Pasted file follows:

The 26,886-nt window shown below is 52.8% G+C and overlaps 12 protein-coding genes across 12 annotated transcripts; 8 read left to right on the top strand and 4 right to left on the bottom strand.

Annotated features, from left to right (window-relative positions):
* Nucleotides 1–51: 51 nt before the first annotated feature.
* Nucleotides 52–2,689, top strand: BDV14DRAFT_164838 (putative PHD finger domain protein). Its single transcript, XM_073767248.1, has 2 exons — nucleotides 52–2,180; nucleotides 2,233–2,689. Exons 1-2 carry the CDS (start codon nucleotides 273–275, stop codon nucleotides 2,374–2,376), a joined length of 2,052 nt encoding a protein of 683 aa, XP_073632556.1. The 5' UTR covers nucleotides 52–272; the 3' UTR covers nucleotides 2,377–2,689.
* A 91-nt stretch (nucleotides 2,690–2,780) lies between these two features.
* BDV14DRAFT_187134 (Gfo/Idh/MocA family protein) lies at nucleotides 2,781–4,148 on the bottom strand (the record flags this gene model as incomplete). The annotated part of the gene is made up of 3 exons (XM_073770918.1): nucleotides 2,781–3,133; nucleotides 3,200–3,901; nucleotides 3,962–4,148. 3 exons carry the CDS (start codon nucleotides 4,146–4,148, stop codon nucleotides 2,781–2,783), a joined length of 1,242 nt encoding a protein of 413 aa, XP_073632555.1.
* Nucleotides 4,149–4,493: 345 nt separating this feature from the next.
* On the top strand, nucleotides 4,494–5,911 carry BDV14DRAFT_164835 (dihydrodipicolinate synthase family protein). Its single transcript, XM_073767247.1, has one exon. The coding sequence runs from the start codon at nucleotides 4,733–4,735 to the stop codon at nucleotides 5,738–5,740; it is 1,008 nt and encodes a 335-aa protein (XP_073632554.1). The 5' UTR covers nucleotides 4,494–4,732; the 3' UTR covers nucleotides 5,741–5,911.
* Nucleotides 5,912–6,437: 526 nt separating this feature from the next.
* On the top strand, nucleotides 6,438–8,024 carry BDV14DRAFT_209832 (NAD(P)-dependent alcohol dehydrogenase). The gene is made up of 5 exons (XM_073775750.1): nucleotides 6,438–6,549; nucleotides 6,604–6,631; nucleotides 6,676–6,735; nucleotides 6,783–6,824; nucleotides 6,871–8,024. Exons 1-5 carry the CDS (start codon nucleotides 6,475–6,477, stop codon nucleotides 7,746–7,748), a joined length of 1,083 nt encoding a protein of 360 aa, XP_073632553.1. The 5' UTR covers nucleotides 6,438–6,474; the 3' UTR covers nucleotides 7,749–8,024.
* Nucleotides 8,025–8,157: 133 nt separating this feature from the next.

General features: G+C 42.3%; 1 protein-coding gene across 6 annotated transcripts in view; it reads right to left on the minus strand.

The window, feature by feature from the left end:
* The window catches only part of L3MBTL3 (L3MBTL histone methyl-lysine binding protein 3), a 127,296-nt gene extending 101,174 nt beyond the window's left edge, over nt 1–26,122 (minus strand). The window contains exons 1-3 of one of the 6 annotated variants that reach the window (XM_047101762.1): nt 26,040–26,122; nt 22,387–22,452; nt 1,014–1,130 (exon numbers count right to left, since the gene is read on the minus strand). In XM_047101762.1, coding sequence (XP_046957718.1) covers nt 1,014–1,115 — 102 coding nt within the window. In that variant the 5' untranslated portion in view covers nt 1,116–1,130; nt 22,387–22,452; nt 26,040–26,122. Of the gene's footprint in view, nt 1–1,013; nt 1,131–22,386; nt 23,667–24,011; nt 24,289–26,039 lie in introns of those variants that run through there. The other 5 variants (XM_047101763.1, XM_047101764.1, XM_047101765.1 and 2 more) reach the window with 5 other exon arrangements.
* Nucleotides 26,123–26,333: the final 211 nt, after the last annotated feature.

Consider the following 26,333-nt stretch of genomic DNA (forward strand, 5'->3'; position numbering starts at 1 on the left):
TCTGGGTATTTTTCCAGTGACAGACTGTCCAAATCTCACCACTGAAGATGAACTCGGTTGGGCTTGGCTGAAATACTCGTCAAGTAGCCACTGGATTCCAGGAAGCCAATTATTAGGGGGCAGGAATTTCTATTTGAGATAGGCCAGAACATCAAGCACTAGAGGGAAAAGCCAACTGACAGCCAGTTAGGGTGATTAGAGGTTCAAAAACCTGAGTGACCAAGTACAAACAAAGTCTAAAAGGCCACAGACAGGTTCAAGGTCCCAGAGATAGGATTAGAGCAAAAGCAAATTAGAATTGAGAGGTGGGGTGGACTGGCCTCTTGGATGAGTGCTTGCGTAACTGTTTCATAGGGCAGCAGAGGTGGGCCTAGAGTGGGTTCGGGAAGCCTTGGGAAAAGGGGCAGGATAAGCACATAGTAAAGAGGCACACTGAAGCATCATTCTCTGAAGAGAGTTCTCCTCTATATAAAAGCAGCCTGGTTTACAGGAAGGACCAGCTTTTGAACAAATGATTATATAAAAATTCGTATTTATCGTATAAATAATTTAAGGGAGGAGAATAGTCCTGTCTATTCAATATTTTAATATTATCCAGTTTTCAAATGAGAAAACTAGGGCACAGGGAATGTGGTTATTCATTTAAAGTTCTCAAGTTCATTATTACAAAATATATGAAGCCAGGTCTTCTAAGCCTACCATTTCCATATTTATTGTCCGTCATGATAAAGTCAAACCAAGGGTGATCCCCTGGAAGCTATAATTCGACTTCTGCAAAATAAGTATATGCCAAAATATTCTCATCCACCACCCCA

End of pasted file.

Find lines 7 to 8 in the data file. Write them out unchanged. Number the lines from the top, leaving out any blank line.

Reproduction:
* Nucleotides 4,149–4,493: 345 nt separating this feature from the next.
* On the top strand, nucleotides 4,494–5,911 carry BDV14DRAFT_164835 (dihydrodipicolinate synthase family protein). Its single transcript, XM_073767247.1, has one exon. The coding sequence runs from the start codon at nucleotides 4,733–4,735 to the stop codon at nucleotides 5,738–5,740; it is 1,008 nt and encodes a 335-aa protein (XP_073632554.1). The 5' UTR covers nucleotides 4,494–4,732; the 3' UTR covers nucleotides 5,741–5,911.